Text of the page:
I realized today that I’ve spent most of my life yearning. Sometimes in earnest, sometimes the yearning is set on simmer, but it’s always there. I spent a little time analyzing just what’s causing me such angst…
While everyone certainly wants more moolah and bigger, better, fancier, flashier toys, I’m pretty satisfied with what I have. Dagmar and I will never be rich; to the contrary, I’m reasonably sure we’ll always struggle with debt – but we have food, clothes, a place to call home and a VERY happy marriage… But still I have this strange yearning. Why? It took me a long time to figure it out…
I want time.
That’s all. I want time. I want a summer off. I want a summer like they used to be. I want the kind of a summer that can only happen to kids between the ages of five and nine – when you’re old enough to go outside and play on your own, but you’re young enough that you don’t know there are things you’re not supposed to do. That’s what I want.
I remember waking up in the morning, lazing in bed and watching the shadows in my room move, the dust motes slowly swirling in a sunbeam. A single, well-aimed breath would make them dance, even from all the way across the room – but once you’ve made the dust dance in the sunlight, you have to be patient for a long time before you can do it again. One look out the window and you knew if it was a wet, dewy sort of day or a dry, dusty sort of day. Both are good, but it’s best to wear shoes if it’s a wet, dewy sort of day. Out the room, down the stairs and out the door – sometimes fully clothed, sometimes wearing nothing but britches – it all depended on who caught you before you got out the door. Never mind taking a bath – time enough to do that later, after the clouds go to bed.
Growing up on a farm spoiled me. Once out the door, so many things to do. But there was never a decision to make. Within thirty seconds of leaving the house, something would capture my energy – sometimes a pretty bug climbing up a tallish stem of grass to get a good look at his kingdom, other times a sparkly rock would keep me entertained for a while, dreaming of the places it had been. Sometimes I’d want to see the sky, so I’d wander off to the fields where the trees stand solitaire along the edges of the rows, keeping watch.
The sky can look powerful big when the trees are far away – a good place to watch the clouds. How far can the clouds see? Can they see all the way to town? Where have they been? Did they like it there? Sometimes, though, it’s nice to watch the clouds with just one tree to keep you company. That’s easy enough… If you do it right, you can find a spot under a tree where the green leaves make the sky look electric blue – that’s the best.
Ooh – there’s a milkweed. Any butterflies around? They like milkweeds. There are usually some butterflies in the fields, but sometimes they like to go in the grove and hang out with the trees there for a while. Off to chase the flutterbyes.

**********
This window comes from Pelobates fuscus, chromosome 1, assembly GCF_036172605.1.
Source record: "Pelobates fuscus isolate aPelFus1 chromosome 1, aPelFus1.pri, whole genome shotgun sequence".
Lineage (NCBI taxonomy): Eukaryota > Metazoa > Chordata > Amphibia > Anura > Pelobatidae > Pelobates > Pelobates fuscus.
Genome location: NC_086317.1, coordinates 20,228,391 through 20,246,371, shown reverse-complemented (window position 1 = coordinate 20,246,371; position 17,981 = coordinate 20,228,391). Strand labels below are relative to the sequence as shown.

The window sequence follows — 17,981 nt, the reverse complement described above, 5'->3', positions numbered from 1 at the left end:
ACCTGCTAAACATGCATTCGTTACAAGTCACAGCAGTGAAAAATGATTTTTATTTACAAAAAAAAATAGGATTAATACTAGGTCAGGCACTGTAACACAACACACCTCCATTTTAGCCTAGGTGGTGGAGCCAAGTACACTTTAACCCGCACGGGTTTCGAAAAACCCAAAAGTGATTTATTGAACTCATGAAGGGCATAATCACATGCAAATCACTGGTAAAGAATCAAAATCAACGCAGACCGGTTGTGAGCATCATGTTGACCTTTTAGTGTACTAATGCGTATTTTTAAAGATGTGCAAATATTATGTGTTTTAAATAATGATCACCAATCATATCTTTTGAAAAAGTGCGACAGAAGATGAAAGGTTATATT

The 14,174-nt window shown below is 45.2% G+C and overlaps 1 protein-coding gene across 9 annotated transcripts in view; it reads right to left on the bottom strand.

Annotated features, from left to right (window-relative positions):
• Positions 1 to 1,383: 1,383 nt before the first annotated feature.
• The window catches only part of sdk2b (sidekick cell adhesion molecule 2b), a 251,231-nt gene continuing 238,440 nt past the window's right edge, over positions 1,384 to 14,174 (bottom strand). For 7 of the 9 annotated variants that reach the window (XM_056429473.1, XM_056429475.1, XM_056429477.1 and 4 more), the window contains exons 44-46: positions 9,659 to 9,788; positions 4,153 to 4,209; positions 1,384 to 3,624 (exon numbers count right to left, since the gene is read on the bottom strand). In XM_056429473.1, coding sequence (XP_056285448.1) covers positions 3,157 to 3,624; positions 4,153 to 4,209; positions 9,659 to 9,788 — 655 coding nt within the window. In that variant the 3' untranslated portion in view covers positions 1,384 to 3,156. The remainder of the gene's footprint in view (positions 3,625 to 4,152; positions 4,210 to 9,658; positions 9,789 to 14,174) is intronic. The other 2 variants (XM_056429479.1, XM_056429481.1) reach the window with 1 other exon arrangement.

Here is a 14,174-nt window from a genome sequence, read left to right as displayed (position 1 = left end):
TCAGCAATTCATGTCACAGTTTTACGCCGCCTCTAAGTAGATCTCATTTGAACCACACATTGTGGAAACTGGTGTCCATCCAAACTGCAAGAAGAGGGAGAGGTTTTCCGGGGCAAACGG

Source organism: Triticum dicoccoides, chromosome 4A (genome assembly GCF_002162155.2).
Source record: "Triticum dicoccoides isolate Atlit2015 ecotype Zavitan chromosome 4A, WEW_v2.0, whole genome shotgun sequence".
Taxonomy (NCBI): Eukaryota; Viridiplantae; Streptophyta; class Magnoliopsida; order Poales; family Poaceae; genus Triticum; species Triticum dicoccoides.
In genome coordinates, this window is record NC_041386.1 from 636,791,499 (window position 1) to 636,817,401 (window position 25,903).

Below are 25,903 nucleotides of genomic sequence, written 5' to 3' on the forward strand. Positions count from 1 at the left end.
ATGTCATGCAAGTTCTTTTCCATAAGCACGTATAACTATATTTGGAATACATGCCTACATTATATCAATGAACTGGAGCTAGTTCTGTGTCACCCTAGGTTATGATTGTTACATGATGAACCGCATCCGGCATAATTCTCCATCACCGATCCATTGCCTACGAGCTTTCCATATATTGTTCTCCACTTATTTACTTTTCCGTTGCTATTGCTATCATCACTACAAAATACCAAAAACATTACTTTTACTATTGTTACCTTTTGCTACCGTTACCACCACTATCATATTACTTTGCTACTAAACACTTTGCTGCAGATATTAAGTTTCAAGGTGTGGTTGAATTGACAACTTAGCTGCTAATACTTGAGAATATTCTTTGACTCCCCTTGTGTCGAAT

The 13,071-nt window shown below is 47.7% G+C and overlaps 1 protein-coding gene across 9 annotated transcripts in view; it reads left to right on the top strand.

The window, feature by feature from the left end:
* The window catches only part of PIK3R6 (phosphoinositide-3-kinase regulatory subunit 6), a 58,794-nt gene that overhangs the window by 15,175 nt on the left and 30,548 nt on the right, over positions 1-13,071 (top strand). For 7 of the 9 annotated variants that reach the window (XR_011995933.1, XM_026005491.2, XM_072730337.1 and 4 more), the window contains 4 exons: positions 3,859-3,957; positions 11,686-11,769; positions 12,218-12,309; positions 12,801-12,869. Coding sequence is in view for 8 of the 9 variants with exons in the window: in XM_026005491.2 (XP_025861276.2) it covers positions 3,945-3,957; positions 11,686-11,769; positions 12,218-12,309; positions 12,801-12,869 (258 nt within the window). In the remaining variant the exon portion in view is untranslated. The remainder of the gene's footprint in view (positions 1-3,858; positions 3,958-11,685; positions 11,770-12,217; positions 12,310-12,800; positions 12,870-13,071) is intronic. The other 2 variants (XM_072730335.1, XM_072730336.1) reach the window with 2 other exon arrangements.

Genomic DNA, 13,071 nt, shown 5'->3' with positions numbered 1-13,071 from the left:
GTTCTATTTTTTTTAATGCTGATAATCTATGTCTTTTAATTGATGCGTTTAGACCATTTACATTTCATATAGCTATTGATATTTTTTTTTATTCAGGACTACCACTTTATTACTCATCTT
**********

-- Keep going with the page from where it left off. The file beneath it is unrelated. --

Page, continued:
The grove is always a fun place to be. Davy Crockett and Dan’l Boone help me sneak through the woods, so quiet and slow the rabbits don’t notice me. Sometimes it’s nice to go slow, to feel the leaves brush against you, to look at the bark on the trees, to smell the grass, to wonder at the complexity and harmony. Sometimes it’s nice to be a rabbit. I could never get my nose to wriggle right, though. Other times it’s fun to help Stanley and Livingston find their way out of the wilderness, making lots of noise so the elephants don’t attack. Sometimes it’s nice to climb a tree. If you’re real still in a tree sometimes a bird will land close.
Sometimes there are birds in the barns. But sometimes there are bees and wasps and hornets, too. Best not to go there. Better to play in the dust for a while. Ever figure out why there’s so much dust over here, but not so much over there? Why does it pile in one place when it’s outside? Or is it just a thing that happens on farms in the summer? Throwing a handful of dust if fun, if you’re not throwing for distance.
You could tell when it’s getting late – the cicadas start whirring, the crickets tune their orchestras, the frogs tell the crickets to shut up, sometimes the first lightning bug of the night flashes. Time to go in. Gotta pause for a while first, though – this is the best time to listen. How many crickets are there? Where are the frogs, anyway? Why can’t I find the frogs in the daytime?
Methinks the joy of childhood summers lies partly in the patience to take the world at it’s own pace, and partly the knowledge that you have no responsibilities. Of course someone has to cook the meals and clean things and do all the things that need to be done by responsible people, but can’t we wait until the clouds go to sleep to do that? There’s plenty of time…
So, that’s what I’m yearning for. I want one more childhood summer on the farm. But this time I want company – I want my wife there. It’s more fun to look at bugs if you have someone you like with you. I promise, if I get my summer, I’ll waste it well.